“Sound Off” promotes untapped library resources

By HermineBloom

Despite preconceived notions of a grandiose, historic building filled with thousands of archives and prehistoric desktop computers, the Chicago Public Library branches actually offer a surprising amount of modern resources that art students can utilize for free.

The “Sound Off” music competition is a tool used to launch the Not What You Think campaign, designed by the CPL and All Terrain Marketing to dispel library myths in light of a brand new music department on the 8th floor of the Harold Washington Library Center, 400 S. State St. The music department is complete with practice rooms, modern sheet music, audiobooks, CD/DVD rentals and free wi-fi.

“The library came to us because they’re trying a new initiative to increase membership for a specific age range, which is the 25 to 35 age range,” said Bruce Ortiz, account manager at All Terrain Marketing.

From Aug. 27 – Sept. 27, Chicago musicians were asked to submit original compositions inspired by the city to the CPL for the “Sound Off” music competition. A panel of judges will filter through all of the submissions to decide on a winner.

“The library likes to form community and encourage creativity,” Ortiz said. “[We’re] offering a platform in which artists can create, as well as highlighting the music resources that are available, so we came up with this contest to achieve both of those goals.”

Submissions are no longer being accepted for the music competition, but those at the CPL are confident in the submissions they’ve received in the past month.

“[The music is] across the entire spectrum,” said Kendall Guiman, public relations coordinator at All Terrain. “There aren’t any two that are alike. It’s everyone from young to old—those who are rocking guitars to those who are playing mandolins.”

Rhymefest,a rapper and South Side native who’s a childhood friend of Kanye West, is one of the three judges. Chris Force, the publisher and editor of the Chicago-based Alarm magazine, and Jessica Hopper, author of The Girls’ Guide to Rocking, are also judges and supporters of CPL.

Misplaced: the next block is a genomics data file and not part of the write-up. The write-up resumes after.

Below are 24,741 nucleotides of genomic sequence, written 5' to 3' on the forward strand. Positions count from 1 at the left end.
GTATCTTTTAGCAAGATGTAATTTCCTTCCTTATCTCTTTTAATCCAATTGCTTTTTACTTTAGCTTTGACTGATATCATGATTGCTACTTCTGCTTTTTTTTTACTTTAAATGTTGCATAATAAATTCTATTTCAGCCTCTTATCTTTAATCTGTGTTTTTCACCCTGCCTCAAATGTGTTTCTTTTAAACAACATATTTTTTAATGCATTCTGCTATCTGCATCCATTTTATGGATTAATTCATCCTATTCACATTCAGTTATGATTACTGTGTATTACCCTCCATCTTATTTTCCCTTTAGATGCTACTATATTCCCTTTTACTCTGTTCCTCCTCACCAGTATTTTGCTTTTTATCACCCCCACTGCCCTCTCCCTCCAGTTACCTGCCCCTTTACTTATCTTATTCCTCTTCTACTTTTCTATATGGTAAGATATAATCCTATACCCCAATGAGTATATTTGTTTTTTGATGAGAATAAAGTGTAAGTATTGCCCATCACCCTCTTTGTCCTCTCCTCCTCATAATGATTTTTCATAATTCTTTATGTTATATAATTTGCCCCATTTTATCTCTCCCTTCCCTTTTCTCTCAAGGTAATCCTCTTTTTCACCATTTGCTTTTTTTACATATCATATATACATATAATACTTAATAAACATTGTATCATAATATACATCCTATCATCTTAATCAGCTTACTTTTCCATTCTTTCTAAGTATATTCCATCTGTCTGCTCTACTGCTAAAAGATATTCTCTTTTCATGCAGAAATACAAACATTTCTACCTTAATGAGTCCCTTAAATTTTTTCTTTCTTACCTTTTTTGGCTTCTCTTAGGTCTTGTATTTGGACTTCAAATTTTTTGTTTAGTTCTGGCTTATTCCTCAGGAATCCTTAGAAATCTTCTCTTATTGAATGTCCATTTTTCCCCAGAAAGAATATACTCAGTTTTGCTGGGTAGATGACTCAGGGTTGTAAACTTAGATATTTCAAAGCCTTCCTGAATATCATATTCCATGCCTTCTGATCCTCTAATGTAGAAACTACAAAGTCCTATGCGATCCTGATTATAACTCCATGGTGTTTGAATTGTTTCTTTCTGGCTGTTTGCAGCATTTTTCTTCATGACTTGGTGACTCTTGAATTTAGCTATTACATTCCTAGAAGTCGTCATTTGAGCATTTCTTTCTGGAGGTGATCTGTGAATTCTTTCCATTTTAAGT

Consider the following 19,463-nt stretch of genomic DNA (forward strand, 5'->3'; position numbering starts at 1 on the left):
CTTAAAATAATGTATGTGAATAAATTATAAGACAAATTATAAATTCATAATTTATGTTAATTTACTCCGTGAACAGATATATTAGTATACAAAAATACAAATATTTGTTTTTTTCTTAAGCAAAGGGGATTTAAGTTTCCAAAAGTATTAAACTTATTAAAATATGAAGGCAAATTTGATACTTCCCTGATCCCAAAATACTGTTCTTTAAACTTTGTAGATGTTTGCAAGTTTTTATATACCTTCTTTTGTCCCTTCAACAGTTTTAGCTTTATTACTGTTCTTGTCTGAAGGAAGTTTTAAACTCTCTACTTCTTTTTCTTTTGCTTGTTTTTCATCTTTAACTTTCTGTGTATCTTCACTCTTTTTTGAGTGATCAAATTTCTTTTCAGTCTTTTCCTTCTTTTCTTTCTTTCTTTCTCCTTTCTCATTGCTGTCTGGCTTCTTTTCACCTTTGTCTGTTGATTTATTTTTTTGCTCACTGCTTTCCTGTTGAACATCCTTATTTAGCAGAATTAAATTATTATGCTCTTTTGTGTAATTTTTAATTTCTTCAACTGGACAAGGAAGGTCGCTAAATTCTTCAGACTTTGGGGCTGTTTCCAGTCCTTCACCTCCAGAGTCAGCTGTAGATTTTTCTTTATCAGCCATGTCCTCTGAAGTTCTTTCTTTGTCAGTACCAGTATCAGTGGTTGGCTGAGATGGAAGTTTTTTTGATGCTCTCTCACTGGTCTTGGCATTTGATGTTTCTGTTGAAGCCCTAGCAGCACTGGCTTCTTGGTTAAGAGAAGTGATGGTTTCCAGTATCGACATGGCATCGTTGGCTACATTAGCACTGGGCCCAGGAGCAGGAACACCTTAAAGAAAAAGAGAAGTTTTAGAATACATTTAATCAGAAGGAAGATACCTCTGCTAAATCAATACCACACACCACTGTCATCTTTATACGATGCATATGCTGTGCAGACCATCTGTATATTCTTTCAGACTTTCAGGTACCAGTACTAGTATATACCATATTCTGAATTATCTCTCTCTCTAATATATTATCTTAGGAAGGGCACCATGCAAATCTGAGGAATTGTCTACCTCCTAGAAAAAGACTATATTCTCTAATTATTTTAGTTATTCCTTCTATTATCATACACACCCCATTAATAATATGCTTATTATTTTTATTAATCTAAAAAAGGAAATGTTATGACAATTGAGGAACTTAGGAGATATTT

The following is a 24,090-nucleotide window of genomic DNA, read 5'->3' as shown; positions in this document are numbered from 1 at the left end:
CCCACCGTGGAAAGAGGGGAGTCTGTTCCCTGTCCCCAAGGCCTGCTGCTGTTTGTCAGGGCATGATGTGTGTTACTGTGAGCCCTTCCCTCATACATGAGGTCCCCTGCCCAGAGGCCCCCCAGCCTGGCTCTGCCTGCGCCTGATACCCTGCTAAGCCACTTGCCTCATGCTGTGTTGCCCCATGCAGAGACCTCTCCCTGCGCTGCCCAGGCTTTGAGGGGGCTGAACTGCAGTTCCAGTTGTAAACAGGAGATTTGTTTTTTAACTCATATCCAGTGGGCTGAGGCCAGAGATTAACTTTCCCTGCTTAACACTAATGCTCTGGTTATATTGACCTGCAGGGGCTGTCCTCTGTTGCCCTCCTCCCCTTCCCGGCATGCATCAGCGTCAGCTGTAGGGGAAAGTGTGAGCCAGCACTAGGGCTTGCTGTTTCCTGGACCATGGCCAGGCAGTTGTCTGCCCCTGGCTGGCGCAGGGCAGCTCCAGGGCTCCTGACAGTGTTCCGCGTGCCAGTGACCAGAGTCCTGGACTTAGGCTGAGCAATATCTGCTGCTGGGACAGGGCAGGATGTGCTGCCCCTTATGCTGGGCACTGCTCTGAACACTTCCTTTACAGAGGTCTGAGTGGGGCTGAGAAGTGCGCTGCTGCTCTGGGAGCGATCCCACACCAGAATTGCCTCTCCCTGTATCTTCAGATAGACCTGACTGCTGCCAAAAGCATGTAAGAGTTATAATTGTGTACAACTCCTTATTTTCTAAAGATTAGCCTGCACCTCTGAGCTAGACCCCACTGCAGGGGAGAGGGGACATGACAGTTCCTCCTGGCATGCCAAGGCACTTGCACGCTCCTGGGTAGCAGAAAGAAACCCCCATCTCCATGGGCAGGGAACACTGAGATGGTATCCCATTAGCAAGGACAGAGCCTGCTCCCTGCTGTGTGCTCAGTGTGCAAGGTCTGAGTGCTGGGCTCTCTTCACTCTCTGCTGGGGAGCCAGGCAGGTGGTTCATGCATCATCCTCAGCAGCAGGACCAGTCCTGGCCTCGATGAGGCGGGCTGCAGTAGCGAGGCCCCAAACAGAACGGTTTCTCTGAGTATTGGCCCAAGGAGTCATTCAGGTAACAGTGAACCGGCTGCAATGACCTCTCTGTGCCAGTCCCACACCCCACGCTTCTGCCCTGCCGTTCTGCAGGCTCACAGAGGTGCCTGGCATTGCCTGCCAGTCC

“Chris Force has been a really big fan of the library for a long time,” said Ruth Lednicer, CPL’s director of marketing. “He says that he was able to get Alarm magazine started by using our spaces here and our online services. He actually makes all of his employees get library cards.”

The grand prize winner will also win a studio package at Steve Albini’s recording studio, Electrical Audio. Albini was a member of the ’80s punk band Big Black and is currently a member of Shellac, as well as the engineer and owner of Electrical Audio.

“[Albini said] ‘If you want us to donate studio time we can. We’ll donate a sound engineer, the tapes, whatever you guys need,’” Ortiz said.

Lednicer said Albini is one of the CPL’s silent fans and was therefore eager to help the library’s cause.

In addition to free recording time, the grand prize winner will headline the “Sound Off” music competition event on Oct. 22 at the Jay Pritzker Pavillion in Millenium Park.

Everyone is encouraged to vote for the fan favorite from Sept. 28 – Oct. 3 at Not What You Think’s Web site. The fan favorite will be performing as the opening act at the Oct. 22 event.

Guiman said that the event is being held to hopefully find a really great hidden gem.

With the HWLC right in Columbia’s backyard, it makes sense to appeal to Columbia students in particular.

“We work with [Columbia’s] Fiction Writing Department and English Department all the time, which is more natural, but they don’t think about all that we offer your art students or your music students,” Lednicer said. “We have all of these great holdings a few blocks away for free.”

The “Sound Off” event will be held on Oct. 22 at Millenium Park. For more information, visit ChiPubLib.org/NotWhatYouThink/.